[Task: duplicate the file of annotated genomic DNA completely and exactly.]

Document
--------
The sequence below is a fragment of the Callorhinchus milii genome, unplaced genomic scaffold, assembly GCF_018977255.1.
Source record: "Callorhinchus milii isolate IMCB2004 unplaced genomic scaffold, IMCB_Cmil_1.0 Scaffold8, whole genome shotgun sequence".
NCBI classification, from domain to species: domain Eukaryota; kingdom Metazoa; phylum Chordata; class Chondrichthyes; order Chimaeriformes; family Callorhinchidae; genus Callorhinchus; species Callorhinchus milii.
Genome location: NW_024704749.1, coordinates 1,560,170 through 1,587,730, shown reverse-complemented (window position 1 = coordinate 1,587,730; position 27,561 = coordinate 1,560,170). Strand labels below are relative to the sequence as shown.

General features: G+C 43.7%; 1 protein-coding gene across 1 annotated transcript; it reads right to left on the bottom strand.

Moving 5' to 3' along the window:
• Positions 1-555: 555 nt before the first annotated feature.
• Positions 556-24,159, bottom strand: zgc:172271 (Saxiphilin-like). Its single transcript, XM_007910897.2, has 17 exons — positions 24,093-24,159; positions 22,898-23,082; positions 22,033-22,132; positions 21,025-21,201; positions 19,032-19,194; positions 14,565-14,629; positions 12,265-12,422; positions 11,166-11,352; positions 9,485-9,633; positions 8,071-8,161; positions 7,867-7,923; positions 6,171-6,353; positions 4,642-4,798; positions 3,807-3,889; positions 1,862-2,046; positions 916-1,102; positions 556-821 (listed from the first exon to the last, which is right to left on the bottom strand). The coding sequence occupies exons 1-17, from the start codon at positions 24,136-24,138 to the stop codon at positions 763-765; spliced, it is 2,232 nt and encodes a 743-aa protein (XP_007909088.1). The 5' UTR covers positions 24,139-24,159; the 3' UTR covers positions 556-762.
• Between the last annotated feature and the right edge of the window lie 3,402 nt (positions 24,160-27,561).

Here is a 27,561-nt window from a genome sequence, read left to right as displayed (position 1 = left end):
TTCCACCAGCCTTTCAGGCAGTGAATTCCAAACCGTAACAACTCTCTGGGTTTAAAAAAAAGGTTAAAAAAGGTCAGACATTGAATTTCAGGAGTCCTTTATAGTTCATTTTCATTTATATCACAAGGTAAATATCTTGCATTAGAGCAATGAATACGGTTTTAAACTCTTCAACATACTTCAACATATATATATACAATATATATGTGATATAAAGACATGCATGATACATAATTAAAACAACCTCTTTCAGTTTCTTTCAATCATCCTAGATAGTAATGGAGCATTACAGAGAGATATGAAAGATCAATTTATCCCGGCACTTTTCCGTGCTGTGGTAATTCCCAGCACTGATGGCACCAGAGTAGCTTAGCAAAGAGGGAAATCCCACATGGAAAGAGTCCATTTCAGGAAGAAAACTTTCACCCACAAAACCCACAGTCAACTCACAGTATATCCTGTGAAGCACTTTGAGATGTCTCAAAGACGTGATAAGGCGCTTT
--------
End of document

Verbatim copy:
The sequence below is a fragment of the Callorhinchus milii genome, unplaced genomic scaffold, assembly GCF_018977255.1.
Source record: "Callorhinchus milii isolate IMCB2004 unplaced genomic scaffold, IMCB_Cmil_1.0 Scaffold8, whole genome shotgun sequence".
NCBI classification, from domain to species: domain Eukaryota; kingdom Metazoa; phylum Chordata; class Chondrichthyes; order Chimaeriformes; family Callorhinchidae; genus Callorhinchus; species Callorhinchus milii.
Genome location: NW_024704749.1, coordinates 1,560,170 through 1,587,730, shown reverse-complemented (window position 1 = coordinate 1,587,730; position 27,561 = coordinate 1,560,170). Strand labels below are relative to the sequence as shown.

General features: G+C 43.7%; 1 protein-coding gene across 1 annotated transcript; it reads right to left on the bottom strand.

Moving 5' to 3' along the window:
• Positions 1-555: 555 nt before the first annotated feature.
• Positions 556-24,159, bottom strand: zgc:172271 (Saxiphilin-like). Its single transcript, XM_007910897.2, has 17 exons — positions 24,093-24,159; positions 22,898-23,082; positions 22,033-22,132; positions 21,025-21,201; positions 19,032-19,194; positions 14,565-14,629; positions 12,265-12,422; positions 11,166-11,352; positions 9,485-9,633; positions 8,071-8,161; positions 7,867-7,923; positions 6,171-6,353; positions 4,642-4,798; positions 3,807-3,889; positions 1,862-2,046; positions 916-1,102; positions 556-821 (listed from the first exon to the last, which is right to left on the bottom strand). The coding sequence occupies exons 1-17, from the start codon at positions 24,136-24,138 to the stop codon at positions 763-765; spliced, it is 2,232 nt and encodes a 743-aa protein (XP_007909088.1). The 5' UTR covers positions 24,139-24,159; the 3' UTR covers positions 556-762.
• Between the last annotated feature and the right edge of the window lie 3,402 nt (positions 24,160-27,561).

Here is a 27,561-nt window from a genome sequence, read left to right as displayed (position 1 = left end):
TTCCACCAGCCTTTCAGGCAGTGAATTCCAAACCGTAACAACTCTCTGGGTTTAAAAAAAAGGTTAAAAAAGGTCAGACATTGAATTTCAGGAGTCCTTTATAGTTCATTTTCATTTATATCACAAGGTAAATATCTTGCATTAGAGCAATGAATACGGTTTTAAACTCTTCAACATACTTCAACATATATATATACAATATATATGTGATATAAAGACATGCATGATACATAATTAAAACAACCTCTTTCAGTTTCTTTCAATCATCCTAGATAGTAATGGAGCATTACAGAGAGATATGAAAGATCAATTTATCCCGGCACTTTTCCGTGCTGTGGTAATTCCCAGCACTGATGGCACCAGAGTAGCTTAGCAAAGAGGGAAATCCCACATGGAAAGAGTCCATTTCAGGAAGAAAACTTTCACCCACAAAACCCACAGTCAACTCACAGTATATCCTGTGAAGCACTTTGAGATGTCTCAAAGACGTGATAAGGCGCTTT